There’s an easy way to pre-empt some of the questions that a journalist will put to you, either in an on-the-phone or face-to-face interview. Just remember the 5 Ws:
Most questions for most interviews will fall into one of the above categories. Knowing this should give a spokesperson a head-start in an interview
The first three on the list – What, Where and When – should be easy for you. Don’t even think about giving an interview to a journalist unless you’ve got the basic facts and figures of the story well-marshalled in your head.
Why and Who can be trickier. Handling questions in these areas requires having your antenna finely-tuned as to where the journalist might go as they pursue their story.
The Why factor can take an interviewee down all sorts of roads where they would prefer not to tread. Prepare for questions about ‘blame’ and ‘guarantees’ the same thing won’t happen again if, for example, your company has been responsible for death or injury or has suffered some other dire setback.
The Who factor requires a spokesperson to be aware of all those who could be affected by the news story that is the subject of the interview. Let’s say your company has been responsible for a major environmental disaster. The ‘Who’ list of those affected could be pretty long – the local population, the rescue services, your shareholders, your staff, local MPs, the local council, watchdog bodies, safety organisations etc. Make sure you think through all of these before doing the interview.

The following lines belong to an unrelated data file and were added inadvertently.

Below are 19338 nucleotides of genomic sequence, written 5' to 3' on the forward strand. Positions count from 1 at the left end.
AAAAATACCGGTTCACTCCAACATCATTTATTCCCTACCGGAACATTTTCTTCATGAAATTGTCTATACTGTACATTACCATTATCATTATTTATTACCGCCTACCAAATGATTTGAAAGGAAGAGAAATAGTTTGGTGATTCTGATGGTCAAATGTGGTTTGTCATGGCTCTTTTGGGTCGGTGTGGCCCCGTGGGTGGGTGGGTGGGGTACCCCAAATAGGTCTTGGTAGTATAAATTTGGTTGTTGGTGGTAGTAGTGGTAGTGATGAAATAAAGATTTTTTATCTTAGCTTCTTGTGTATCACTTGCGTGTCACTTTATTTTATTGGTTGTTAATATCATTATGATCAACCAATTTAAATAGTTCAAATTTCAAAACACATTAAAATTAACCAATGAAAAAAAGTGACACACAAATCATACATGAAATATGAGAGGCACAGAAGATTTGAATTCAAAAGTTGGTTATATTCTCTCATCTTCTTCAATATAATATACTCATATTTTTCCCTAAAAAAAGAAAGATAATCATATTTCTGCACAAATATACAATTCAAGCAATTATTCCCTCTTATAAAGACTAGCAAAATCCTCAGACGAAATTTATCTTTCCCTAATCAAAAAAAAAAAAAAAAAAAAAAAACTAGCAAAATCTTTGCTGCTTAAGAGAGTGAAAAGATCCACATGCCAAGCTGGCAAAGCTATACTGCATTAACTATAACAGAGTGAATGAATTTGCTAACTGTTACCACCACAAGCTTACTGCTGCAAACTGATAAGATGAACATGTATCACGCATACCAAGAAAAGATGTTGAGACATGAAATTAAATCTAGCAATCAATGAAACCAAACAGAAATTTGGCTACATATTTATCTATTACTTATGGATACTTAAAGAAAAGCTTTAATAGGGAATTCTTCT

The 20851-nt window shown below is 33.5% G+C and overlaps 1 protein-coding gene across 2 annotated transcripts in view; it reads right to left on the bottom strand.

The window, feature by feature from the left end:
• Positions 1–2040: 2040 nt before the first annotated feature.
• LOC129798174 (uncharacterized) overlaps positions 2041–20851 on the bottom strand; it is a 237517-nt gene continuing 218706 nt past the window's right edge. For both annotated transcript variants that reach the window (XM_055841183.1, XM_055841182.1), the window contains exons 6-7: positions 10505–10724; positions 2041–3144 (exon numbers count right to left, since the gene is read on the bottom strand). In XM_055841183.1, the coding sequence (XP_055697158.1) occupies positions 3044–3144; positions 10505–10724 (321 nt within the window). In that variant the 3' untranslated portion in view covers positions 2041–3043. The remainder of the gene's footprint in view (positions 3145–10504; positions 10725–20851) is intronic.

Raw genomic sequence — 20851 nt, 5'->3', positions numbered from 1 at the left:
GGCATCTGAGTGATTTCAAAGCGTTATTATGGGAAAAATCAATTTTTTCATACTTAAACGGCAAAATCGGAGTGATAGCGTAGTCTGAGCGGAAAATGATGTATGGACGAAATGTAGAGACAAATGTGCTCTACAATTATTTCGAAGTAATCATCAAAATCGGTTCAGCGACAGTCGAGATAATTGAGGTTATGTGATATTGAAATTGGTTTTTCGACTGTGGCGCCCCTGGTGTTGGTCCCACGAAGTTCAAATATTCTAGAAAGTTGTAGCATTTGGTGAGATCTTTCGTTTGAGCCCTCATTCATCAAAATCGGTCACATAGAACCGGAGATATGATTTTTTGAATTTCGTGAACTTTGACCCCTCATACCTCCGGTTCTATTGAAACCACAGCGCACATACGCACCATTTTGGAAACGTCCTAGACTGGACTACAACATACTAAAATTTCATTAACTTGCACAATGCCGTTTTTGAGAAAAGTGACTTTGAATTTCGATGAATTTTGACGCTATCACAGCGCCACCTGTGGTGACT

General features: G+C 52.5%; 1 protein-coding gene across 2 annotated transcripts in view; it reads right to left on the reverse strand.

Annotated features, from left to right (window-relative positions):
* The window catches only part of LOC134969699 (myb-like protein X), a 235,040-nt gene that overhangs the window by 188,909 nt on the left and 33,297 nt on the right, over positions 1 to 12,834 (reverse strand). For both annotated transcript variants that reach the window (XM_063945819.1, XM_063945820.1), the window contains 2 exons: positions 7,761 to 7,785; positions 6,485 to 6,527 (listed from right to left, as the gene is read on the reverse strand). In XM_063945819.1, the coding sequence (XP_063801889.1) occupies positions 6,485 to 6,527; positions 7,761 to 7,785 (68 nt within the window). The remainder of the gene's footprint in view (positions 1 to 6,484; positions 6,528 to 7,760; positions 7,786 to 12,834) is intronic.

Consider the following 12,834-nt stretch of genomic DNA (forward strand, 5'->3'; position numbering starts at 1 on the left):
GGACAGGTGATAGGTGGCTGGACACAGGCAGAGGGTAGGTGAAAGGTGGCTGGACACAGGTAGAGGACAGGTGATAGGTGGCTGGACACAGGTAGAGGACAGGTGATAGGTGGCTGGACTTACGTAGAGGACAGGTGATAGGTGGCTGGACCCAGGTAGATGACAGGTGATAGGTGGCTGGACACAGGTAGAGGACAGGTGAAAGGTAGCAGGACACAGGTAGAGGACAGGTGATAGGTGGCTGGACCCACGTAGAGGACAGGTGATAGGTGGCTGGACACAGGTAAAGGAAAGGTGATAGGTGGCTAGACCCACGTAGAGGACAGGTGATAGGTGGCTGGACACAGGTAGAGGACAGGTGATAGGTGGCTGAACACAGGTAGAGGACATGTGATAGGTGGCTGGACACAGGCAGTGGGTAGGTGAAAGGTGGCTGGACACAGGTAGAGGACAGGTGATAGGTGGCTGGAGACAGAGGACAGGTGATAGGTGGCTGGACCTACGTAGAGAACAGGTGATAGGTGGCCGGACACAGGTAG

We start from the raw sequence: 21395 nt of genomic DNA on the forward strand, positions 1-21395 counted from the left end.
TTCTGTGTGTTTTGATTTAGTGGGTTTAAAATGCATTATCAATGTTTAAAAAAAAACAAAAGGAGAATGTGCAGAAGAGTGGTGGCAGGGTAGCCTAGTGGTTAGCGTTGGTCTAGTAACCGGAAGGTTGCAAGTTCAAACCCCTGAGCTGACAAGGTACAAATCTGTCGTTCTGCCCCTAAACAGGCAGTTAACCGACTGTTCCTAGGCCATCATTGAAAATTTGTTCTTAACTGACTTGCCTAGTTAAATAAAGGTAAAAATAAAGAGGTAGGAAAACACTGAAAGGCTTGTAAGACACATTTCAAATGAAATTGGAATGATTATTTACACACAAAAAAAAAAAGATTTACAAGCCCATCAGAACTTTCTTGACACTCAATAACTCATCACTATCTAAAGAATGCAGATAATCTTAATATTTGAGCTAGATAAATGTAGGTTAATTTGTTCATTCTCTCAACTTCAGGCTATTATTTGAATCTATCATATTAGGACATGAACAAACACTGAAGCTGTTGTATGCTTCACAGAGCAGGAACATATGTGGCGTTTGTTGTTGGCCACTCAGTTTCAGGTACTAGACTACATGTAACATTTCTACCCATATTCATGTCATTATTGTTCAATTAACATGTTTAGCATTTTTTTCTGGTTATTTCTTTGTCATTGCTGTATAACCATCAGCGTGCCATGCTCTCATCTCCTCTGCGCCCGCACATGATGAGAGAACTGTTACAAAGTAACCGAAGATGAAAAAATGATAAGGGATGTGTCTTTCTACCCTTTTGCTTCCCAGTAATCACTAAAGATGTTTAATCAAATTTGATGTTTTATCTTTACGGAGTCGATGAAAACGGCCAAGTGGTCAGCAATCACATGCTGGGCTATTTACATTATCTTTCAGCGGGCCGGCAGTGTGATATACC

Finally, journalists are very skilled at pacing an interview, particularly newspaper reporters. They can spend 25 minutes softening you up with a range of non-controversial, easy-to-handle, seemingly innocuous questions. So much so that you begin to wonder whether the journalist is part of your organisation’s PR team. Notwithstanding the fact that you’ve just announced a major product recall having killed 50 people, the journalist seems so pleasant and helpful. Watch out. He or she has gained your confidence, won you round. They’ll keep the killer question or two until the very end, when the interviewee is off their guard and has mentally started winding down. Like the final run of the day on the ski slope, that’s when you’re most vulnerable.